If you live in Virginia and/or work for a restaurant or bar, you may have heard the buzz that’s been going on since early January of 2019, thanks to Geoff Tracy, owner of Chef Geoff’s on New Mexico Avenue and co-owner of Chef Geoff’s Deluxe Hospitality. Geoff argued that it was against his First Amendment rights and that not being able to advertise these things were hurting his business.
After gaining traction, ABC officially stated that the ban on advertising happy hour would be lifted and that business could begin advertising happy hour on July 1, 2019. Before we get into the details of what that means, let’s talk about where the idea of happy hour even came from.
History of Happy Hour
Happy hour is defined as a specified period of time during which alcoholic beverages are sold at prices reduced from the customary price established by a retail licensee. The term itself dates back to the 19th century when it was used as naval slang.
At that time, a “happy hour” was an allotted period of time on a ship where sailors engaged in various forms of entertainment to relieve the monotonies of the seafaring life. Most of the time, this meant wrestling or boxing matches, but it still could include other athletic activities intending to boost morale. During the prohibition era, it was used as a euphemism for drinking sessions prior to eating out at restaurants or visiting places where the sale of alcoholic beverages was illegal.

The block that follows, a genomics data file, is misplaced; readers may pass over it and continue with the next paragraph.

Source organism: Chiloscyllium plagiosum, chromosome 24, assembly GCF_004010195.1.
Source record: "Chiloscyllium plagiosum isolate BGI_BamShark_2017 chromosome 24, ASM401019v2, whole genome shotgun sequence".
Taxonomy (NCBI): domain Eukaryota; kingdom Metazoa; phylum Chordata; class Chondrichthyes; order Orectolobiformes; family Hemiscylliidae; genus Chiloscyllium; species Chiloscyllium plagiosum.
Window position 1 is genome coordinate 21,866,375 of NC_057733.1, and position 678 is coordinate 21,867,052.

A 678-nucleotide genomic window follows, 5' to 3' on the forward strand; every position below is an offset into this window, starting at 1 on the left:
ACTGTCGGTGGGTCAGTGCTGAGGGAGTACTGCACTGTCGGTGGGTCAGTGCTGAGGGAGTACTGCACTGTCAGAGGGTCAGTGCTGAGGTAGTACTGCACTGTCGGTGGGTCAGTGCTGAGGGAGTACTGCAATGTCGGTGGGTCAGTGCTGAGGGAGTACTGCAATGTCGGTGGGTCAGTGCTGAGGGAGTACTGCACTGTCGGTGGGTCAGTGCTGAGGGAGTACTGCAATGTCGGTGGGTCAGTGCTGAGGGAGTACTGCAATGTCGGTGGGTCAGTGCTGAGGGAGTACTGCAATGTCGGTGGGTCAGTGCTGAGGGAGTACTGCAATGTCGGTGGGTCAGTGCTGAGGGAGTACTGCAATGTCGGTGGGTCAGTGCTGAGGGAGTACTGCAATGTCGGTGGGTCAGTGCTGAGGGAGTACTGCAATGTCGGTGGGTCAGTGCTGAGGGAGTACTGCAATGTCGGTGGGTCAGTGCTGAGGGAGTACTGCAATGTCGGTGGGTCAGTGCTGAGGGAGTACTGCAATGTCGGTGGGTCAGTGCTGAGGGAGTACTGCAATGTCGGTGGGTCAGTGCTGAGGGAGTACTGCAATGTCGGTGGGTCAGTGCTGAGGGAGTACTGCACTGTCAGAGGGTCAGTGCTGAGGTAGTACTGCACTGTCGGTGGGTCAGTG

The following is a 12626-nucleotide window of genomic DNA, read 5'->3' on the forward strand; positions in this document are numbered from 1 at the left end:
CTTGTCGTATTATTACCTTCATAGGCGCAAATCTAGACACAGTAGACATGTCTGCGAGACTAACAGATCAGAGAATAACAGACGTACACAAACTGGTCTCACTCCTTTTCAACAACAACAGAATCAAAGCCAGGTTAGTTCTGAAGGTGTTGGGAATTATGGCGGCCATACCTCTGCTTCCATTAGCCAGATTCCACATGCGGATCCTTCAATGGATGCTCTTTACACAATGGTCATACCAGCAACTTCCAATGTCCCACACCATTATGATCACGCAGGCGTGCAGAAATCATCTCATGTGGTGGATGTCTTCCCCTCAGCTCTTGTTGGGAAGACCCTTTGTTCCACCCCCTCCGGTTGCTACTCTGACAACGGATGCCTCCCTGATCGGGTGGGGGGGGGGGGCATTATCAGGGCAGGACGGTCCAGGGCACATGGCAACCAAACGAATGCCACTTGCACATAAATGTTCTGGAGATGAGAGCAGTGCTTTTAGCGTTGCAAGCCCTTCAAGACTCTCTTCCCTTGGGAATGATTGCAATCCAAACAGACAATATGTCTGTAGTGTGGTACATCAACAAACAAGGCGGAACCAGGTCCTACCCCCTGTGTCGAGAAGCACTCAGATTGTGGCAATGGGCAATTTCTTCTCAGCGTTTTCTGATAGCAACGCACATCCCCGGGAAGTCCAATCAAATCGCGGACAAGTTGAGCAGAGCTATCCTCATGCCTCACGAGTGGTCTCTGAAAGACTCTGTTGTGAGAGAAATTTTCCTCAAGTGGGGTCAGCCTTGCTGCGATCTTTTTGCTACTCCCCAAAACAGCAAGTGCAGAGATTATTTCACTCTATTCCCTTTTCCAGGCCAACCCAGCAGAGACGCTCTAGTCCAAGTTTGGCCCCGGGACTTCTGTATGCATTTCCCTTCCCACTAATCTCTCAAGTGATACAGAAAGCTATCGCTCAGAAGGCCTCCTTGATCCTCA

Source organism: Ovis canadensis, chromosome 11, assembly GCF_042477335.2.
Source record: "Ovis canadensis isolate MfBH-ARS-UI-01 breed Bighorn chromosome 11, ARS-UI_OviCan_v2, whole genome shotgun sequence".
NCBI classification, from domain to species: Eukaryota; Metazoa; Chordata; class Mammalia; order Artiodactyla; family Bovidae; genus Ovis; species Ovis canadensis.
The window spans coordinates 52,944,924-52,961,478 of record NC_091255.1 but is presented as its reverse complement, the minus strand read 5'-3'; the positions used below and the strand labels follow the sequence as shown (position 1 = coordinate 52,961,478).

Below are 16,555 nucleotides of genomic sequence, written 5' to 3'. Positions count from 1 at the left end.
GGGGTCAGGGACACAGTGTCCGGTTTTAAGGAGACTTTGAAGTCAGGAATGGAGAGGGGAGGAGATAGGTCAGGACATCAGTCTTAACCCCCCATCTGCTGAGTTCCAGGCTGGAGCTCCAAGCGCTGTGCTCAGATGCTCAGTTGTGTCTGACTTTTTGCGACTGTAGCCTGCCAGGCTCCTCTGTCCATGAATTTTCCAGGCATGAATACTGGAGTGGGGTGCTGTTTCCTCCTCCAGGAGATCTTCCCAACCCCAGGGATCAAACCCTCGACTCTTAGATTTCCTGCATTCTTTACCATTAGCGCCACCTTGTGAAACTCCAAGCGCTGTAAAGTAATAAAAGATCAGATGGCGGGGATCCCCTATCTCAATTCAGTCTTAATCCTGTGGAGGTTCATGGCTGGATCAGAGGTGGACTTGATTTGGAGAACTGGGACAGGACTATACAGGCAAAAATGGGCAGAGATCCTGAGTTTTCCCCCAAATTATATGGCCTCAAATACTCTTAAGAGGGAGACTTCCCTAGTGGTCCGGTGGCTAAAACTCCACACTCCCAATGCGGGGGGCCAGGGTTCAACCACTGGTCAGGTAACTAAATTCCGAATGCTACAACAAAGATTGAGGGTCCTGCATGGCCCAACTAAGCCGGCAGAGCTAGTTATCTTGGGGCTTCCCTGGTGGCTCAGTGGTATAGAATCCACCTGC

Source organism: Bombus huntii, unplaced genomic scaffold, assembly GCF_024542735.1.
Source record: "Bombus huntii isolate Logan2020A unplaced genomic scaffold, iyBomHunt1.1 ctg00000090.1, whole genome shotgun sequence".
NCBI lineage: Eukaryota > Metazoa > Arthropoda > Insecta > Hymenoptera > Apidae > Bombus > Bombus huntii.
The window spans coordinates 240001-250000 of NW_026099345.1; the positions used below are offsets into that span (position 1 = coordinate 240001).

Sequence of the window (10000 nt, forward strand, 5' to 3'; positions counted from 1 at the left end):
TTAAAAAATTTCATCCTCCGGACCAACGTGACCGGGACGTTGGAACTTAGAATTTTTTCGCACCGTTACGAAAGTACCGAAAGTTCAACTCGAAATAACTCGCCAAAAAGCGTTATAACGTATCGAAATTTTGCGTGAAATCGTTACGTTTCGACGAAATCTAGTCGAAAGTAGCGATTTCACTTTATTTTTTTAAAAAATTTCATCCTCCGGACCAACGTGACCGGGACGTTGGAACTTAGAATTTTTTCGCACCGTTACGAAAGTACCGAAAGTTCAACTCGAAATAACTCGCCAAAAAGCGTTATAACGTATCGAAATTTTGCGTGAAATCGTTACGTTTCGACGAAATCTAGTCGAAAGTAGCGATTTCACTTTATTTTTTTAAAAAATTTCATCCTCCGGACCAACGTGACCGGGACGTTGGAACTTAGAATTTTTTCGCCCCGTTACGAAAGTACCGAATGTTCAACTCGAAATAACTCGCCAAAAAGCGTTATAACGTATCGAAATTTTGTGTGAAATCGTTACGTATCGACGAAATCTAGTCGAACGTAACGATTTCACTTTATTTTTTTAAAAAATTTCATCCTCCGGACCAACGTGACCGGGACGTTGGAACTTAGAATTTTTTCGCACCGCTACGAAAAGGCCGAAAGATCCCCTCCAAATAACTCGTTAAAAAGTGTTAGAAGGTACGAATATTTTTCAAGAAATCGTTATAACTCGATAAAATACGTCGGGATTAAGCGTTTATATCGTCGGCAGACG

These days, happy hour is used as a time for winding (or maybe wine-ding) down after work for a few hours either with colleagues or friends. It has become a staple in cities all over the country, which meant not being able to advertise for it was likely keeping businesses from getting more people in the door during those peak hours.
According to the Virginia Alcoholic Beverage Control Authority’s website, as of July 1, 2019, the legislation will allow licensed establishments to do the following to advertise their happy hours:
Use creative terms, such as “Wine Down Wednesday” or “Thirsty Thursday.”
Promote the time span of their happy hour.
List specific drink types and brands.
Promote drink specials in advertisements and on flyers, posters, social media and their website (subject to other alcohol advertising laws and regulations).
The following restrictions will remain in place:
Happy hour may not be offered between 9 p.m. and 2 a.m.
Happy hour specials may not promote over-consumption or underage drinking.
Advertising two-for-one and "bottomless" drink specials are illegal.
Progressive Happy Hour
In the spirit of the season, we feel like we should plug our own Progressive Happy Hour (now that we can)! Our happy hour starts at 4pm and runs until 8pm. Starting at 4pm, you can get select drinks for $4, with the price rising $1 per hour, until 8pm. We look forward to serving you up a cocktail soon!